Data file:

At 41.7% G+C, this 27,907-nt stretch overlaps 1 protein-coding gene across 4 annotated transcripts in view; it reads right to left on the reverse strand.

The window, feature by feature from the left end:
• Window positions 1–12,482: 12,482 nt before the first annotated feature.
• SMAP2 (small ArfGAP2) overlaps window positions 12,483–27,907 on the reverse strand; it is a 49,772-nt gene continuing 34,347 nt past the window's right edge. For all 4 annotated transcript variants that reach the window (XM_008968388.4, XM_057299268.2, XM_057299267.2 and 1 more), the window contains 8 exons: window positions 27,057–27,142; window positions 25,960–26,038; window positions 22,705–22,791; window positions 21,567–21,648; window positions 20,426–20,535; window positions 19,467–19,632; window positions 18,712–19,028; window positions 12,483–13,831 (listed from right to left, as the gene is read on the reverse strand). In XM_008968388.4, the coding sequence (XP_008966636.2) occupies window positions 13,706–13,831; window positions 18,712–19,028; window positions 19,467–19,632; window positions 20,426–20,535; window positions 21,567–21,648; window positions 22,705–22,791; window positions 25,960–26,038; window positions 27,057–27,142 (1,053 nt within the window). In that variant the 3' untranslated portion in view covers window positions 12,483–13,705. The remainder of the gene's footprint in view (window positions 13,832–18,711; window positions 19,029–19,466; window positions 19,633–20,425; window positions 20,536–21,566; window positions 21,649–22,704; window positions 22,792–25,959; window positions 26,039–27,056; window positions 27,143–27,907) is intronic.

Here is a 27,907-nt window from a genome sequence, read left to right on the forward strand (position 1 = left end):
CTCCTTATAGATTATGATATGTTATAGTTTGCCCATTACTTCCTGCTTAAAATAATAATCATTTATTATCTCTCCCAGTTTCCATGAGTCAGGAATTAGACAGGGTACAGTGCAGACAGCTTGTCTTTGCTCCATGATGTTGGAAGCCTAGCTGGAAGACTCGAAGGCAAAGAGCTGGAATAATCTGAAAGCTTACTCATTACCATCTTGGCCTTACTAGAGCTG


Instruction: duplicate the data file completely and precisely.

At 41.7% G+C, this 27,907-nt stretch overlaps 1 protein-coding gene across 4 annotated transcripts in view; it reads right to left on the reverse strand.

The window, feature by feature from the left end:
• Window positions 1–12,482: 12,482 nt before the first annotated feature.
• SMAP2 (small ArfGAP2) overlaps window positions 12,483–27,907 on the reverse strand; it is a 49,772-nt gene continuing 34,347 nt past the window's right edge. For all 4 annotated transcript variants that reach the window (XM_008968388.4, XM_057299268.2, XM_057299267.2 and 1 more), the window contains 8 exons: window positions 27,057–27,142; window positions 25,960–26,038; window positions 22,705–22,791; window positions 21,567–21,648; window positions 20,426–20,535; window positions 19,467–19,632; window positions 18,712–19,028; window positions 12,483–13,831 (listed from right to left, as the gene is read on the reverse strand). In XM_008968388.4, the coding sequence (XP_008966636.2) occupies window positions 13,706–13,831; window positions 18,712–19,028; window positions 19,467–19,632; window positions 20,426–20,535; window positions 21,567–21,648; window positions 22,705–22,791; window positions 25,960–26,038; window positions 27,057–27,142 (1,053 nt within the window). In that variant the 3' untranslated portion in view covers window positions 12,483–13,705. The remainder of the gene's footprint in view (window positions 13,832–18,711; window positions 19,029–19,466; window positions 19,633–20,425; window positions 20,536–21,566; window positions 21,649–22,704; window positions 22,792–25,959; window positions 26,039–27,056; window positions 27,143–27,907) is intronic.

Here is a 27,907-nt window from a genome sequence, read left to right on the forward strand (position 1 = left end):
CTCCTTATAGATTATGATATGTTATAGTTTGCCCATTACTTCCTGCTTAAAATAATAATCATTTATTATCTCTCCCAGTTTCCATGAGTCAGGAATTAGACAGGGTACAGTGCAGACAGCTTGTCTTTGCTCCATGATGTTGGAAGCCTAGCTGGAAGACTCGAAGGCAAAGAGCTGGAATAATCTGAAAGCTTACTCATTACCATCTTGGCCTTACTAGAGCTG